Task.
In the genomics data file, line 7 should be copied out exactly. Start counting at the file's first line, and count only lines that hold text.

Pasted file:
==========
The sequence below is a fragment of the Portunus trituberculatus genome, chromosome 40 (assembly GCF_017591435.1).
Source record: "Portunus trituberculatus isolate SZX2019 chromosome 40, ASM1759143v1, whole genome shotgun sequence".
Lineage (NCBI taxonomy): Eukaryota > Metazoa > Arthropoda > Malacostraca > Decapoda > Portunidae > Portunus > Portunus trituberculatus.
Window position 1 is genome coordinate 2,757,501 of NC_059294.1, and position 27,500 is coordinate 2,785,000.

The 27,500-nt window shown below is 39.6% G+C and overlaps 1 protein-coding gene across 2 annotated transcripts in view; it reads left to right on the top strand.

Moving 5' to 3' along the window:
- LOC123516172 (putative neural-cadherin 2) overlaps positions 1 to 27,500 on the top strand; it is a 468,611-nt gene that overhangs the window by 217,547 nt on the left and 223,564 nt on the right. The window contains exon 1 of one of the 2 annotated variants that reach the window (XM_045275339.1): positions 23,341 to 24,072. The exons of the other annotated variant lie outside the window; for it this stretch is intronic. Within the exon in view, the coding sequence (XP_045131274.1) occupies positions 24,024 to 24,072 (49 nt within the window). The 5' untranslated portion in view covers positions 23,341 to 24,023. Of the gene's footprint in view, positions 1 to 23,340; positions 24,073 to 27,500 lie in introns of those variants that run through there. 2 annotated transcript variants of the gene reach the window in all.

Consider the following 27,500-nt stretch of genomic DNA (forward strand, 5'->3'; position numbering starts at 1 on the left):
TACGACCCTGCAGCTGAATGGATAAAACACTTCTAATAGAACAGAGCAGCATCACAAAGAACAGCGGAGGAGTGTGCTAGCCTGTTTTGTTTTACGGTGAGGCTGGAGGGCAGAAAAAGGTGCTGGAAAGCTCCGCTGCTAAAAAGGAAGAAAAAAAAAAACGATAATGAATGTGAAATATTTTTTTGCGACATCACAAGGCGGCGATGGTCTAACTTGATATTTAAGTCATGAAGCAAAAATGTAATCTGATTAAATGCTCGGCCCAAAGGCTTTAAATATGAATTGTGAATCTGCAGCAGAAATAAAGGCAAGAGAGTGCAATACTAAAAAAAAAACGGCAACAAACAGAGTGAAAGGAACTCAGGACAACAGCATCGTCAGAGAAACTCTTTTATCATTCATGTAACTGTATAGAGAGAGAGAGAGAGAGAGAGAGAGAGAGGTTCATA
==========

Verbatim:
- LOC123516172 (putative neural-cadherin 2) overlaps positions 1 to 27,500 on the top strand; it is a 468,611-nt gene that overhangs the window by 217,547 nt on the left and 223,564 nt on the right. The window contains exon 1 of one of the 2 annotated variants that reach the window (XM_045275339.1): positions 23,341 to 24,072. The exons of the other annotated variant lie outside the window; for it this stretch is intronic. Within the exon in view, the coding sequence (XP_045131274.1) occupies positions 24,024 to 24,072 (49 nt within the window). The 5' untranslated portion in view covers positions 23,341 to 24,023. Of the gene's footprint in view, positions 1 to 23,340; positions 24,073 to 27,500 lie in introns of those variants that run through there. 2 annotated transcript variants of the gene reach the window in all.